An article in the Brainerd Dispatch describes a new collaboration between members of the Minnesota Precision Medicine Collaborative (MPMC) and the Mille Lacs Band of Ojibwe; together, they will "investigate aspects of lung cancer and nicotine metabolism from commercial tobacco use that may be unique to the American Indian populations in Minnesota." As part of this effort, researchers will conduct two pilot studies, one on the rate of nicotine metabolism in members of the Band and one on a new approach to lung cancer treatment and early detection. Pamala Jacobson, one of the leaders of MPMC, emphasizes the need for researchers to take the time to establish authentic, honorable working relationships within communities affected by health disparities. "For precision medicine approaches to be effective, we have to know how to apply this exciting new science to all populations, not just healthcare systems in metropolitan areas or those serving high income patients," said Jacobson. "Conducting the needed research and implementing precision medicine to benefit the health of American Indians and other minority populations is a priority." In addition to Prof. Jacobson, Consortium chair Susan M. Wolf is also an MPMC leader. To learn more, click here.

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New Symposium on Informed Consent in Research and Genomics

April 25, 2018

The newest issue of the Journal of Law, Medicine & Ethics is a symposium guest edited by Consortium chair Susan M. Wolf, Ellen Wright Clayton and Frances Lawrenz, Principal Investigators on the LawSeqSM project. The title is "The Future of Informed Consent in Research and Translational Medicine;" it was inspired by last year's Consortium-sponsored research ethics conference. Both the conference and the journal issue look back at the evolution of informed consent since the historic Schloendorff case was decided more than 100 years ago. It was in that opinion Justice Benjamin Cardozo declared that a competent adult “has a right to determine what shall be done with his own body” in what is now regarded as the foundational statement of a patient's right to self-determination. Read the entire issue here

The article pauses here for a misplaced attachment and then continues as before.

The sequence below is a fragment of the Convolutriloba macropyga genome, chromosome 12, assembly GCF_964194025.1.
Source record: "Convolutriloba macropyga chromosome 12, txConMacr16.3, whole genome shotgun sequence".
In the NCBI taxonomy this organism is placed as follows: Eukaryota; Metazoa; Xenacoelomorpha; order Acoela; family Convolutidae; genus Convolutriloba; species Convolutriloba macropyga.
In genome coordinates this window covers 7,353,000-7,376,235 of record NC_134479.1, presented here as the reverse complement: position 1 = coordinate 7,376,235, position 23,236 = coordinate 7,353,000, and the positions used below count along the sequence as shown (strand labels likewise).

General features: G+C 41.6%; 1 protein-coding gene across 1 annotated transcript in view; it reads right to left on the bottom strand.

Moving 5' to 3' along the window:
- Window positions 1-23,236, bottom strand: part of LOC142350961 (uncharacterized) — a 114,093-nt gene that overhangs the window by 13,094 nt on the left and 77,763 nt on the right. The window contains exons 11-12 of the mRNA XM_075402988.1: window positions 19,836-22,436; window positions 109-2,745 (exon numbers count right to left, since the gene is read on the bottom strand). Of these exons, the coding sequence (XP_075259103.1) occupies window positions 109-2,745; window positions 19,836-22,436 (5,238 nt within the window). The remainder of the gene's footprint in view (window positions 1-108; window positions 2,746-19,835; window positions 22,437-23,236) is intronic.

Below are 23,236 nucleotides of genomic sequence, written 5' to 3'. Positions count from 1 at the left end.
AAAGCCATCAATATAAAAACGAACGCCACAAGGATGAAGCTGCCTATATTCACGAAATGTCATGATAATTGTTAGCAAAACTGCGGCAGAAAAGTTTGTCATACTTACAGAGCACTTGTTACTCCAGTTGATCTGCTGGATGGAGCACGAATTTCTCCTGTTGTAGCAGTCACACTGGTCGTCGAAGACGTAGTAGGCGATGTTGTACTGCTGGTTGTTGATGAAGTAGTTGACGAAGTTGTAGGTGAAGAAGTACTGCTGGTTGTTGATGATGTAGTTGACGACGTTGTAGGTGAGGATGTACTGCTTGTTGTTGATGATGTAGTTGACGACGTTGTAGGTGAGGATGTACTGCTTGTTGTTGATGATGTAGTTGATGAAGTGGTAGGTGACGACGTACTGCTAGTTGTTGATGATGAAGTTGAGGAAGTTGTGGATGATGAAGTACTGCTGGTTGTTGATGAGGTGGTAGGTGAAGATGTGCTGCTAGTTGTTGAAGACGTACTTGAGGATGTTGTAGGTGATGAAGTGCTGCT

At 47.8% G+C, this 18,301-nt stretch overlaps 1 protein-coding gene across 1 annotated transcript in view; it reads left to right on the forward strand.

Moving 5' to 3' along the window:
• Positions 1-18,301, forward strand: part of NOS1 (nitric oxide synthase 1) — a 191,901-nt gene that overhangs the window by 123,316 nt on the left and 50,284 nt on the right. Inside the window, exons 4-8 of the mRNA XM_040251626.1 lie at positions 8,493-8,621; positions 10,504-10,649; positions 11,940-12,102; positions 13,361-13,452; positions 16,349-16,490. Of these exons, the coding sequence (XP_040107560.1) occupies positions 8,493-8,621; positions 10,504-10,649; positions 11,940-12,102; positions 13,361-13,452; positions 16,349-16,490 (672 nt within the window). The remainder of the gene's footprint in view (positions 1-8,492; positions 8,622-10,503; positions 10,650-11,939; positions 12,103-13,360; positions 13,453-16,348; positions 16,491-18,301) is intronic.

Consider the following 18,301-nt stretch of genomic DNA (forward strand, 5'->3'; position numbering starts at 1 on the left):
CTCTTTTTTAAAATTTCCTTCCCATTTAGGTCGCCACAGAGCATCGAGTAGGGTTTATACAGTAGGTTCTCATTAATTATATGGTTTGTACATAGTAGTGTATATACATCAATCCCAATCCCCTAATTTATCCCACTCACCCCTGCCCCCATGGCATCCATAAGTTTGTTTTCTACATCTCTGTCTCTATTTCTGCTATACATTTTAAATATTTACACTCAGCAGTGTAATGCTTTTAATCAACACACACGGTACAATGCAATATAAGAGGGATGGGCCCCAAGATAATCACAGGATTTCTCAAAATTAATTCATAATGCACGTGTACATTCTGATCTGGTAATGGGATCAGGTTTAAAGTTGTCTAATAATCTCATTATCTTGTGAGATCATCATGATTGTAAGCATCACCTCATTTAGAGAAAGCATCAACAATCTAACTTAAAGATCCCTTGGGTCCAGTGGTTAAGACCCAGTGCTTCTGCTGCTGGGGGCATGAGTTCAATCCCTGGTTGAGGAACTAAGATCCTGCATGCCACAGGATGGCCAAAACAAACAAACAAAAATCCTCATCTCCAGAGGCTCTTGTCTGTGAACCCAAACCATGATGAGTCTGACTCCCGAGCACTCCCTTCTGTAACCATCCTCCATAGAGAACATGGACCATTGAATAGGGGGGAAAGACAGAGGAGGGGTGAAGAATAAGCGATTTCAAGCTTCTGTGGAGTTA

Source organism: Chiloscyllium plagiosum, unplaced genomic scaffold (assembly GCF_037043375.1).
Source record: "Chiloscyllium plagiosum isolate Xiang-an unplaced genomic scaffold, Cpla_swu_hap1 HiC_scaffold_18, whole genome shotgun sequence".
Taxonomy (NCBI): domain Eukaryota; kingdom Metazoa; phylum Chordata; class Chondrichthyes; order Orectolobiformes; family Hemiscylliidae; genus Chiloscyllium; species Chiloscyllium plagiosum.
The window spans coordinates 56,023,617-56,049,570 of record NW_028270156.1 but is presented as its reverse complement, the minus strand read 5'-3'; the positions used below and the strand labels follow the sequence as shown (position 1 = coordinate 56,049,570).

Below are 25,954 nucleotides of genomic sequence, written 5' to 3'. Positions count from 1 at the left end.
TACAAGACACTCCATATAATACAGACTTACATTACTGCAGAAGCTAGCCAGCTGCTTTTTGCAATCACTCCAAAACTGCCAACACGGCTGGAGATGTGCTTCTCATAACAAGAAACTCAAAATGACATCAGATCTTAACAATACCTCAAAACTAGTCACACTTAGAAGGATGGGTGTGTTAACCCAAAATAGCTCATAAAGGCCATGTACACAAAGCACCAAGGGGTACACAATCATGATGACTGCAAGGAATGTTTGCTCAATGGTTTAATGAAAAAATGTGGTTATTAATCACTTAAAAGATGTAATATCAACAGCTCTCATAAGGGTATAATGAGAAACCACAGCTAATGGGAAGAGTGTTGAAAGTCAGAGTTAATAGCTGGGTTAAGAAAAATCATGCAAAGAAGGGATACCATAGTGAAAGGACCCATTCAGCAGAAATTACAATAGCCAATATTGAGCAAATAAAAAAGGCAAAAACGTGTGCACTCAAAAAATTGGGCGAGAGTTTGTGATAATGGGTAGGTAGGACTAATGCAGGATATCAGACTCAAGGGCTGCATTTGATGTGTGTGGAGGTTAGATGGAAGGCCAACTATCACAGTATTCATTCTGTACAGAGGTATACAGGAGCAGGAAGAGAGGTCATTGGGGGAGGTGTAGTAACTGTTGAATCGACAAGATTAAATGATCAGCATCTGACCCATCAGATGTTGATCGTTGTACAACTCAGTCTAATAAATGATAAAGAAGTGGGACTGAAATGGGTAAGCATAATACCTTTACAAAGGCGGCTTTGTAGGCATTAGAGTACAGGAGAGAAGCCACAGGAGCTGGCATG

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Prof. Wolf Weighs In On New Alzheimer's Research

April 18, 2018

Consortium chair Susan M. Wolf  and Dr. Ronald Petersen (Mayo Clinic) were interviewed yesterday about the practical, ethical and legal implications of new tools for early diagnosis of Alzheimer's disease. The interview was conducted by Kerri Miller of MPR News, and focuses on Dr. Petersen's recently published research, with Prof. Wolf weighing in on the nuances of translating it to clinical practice. Phone calls from people already diagnosed with Alzheimer's and those who have a family history of the disease illuminate the challenges of grappling with this heartbreaking illness. Listen to the entire interview here.

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Carl Elliott

Carl Elliott Awarded Guggenheim Fellowship

April 11, 2018

The John Simon Guggenheim Memorial Foundation has awarded Carl Elliott, MD, PhD, a fellowship in medicine and health. Prof. Elliott is on the faculty of the Center for Bioethics, a Consortium member, and in the Department of Pediatrics; he is also an affiliate faculty member in the Department of Philosophy and the School of Journalism and Mass Communications. During his Guggenheim Fellowship term, Elliott will be working on a book with the tentative title of Lonesome Whistle: Exposing Wrongdoing in Medical Research. Much of Elliott’s scholarship explores philosophical issues surrounding identity, authenticity and justice through the lens of biomedical technology. He is the author or editor of seven previous books, including White Coat, Black Hat: Adventures on the Dark Side of Medicine (Beacon, 2010) and Better than Well: American Medicine Meets the American Dream (Norton, 2003.) His articles have appeared in The New Yorker, The Atlantic Monthly, The London Review of Books, Mother Jones, The New York Times and The New England Journal of Medicine. Guggenheim Fellows are appointed on the basis of prior achievement and exceptional promise; this year, the competition attracted nearly 3,000 applicants.